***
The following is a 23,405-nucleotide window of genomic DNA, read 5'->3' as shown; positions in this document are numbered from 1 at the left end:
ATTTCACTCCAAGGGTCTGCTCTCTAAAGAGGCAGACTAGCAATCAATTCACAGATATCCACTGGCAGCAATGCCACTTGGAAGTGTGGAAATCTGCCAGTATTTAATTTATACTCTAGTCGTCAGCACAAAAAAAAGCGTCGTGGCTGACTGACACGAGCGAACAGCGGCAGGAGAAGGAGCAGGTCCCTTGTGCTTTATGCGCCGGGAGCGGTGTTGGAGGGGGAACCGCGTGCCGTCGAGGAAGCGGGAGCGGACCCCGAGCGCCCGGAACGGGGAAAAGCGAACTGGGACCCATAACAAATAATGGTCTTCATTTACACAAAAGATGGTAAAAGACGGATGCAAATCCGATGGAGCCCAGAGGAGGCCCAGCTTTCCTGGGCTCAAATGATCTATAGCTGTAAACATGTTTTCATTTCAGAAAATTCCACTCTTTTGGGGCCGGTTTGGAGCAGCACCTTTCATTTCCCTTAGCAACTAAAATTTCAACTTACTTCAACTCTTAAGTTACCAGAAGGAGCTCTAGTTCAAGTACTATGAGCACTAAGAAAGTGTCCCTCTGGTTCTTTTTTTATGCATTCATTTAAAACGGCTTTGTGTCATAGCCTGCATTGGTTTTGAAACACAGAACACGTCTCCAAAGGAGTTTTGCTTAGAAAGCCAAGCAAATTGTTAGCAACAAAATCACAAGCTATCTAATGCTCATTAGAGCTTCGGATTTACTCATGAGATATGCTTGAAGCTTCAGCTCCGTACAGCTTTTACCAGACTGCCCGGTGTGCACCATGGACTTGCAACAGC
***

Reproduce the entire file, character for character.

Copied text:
The following is a 23,405-nucleotide window of genomic DNA, read 5'->3' as shown; positions in this document are numbered from 1 at the left end:
ATTTCACTCCAAGGGTCTGCTCTCTAAAGAGGCAGACTAGCAATCAATTCACAGATATCCACTGGCAGCAATGCCACTTGGAAGTGTGGAAATCTGCCAGTATTTAATTTATACTCTAGTCGTCAGCACAAAAAAAAGCGTCGTGGCTGACTGACACGAGCGAACAGCGGCAGGAGAAGGAGCAGGTCCCTTGTGCTTTATGCGCCGGGAGCGGTGTTGGAGGGGGAACCGCGTGCCGTCGAGGAAGCGGGAGCGGACCCCGAGCGCCCGGAACGGGGAAAAGCGAACTGGGACCCATAACAAATAATGGTCTTCATTTACACAAAAGATGGTAAAAGACGGATGCAAATCCGATGGAGCCCAGAGGAGGCCCAGCTTTCCTGGGCTCAAATGATCTATAGCTGTAAACATGTTTTCATTTCAGAAAATTCCACTCTTTTGGGGCCGGTTTGGAGCAGCACCTTTCATTTCCCTTAGCAACTAAAATTTCAACTTACTTCAACTCTTAAGTTACCAGAAGGAGCTCTAGTTCAAGTACTATGAGCACTAAGAAAGTGTCCCTCTGGTTCTTTTTTTATGCATTCATTTAAAACGGCTTTGTGTCATAGCCTGCATTGGTTTTGAAACACAGAACACGTCTCCAAAGGAGTTTTGCTTAGAAAGCCAAGCAAATTGTTAGCAACAAAATCACAAGCTATCTAATGCTCATTAGAGCTTCGGATTTACTCATGAGATATGCTTGAAGCTTCAGCTCCGTACAGCTTTTACCAGACTGCCCGGTGTGCACCATGGACTTGCAACAGC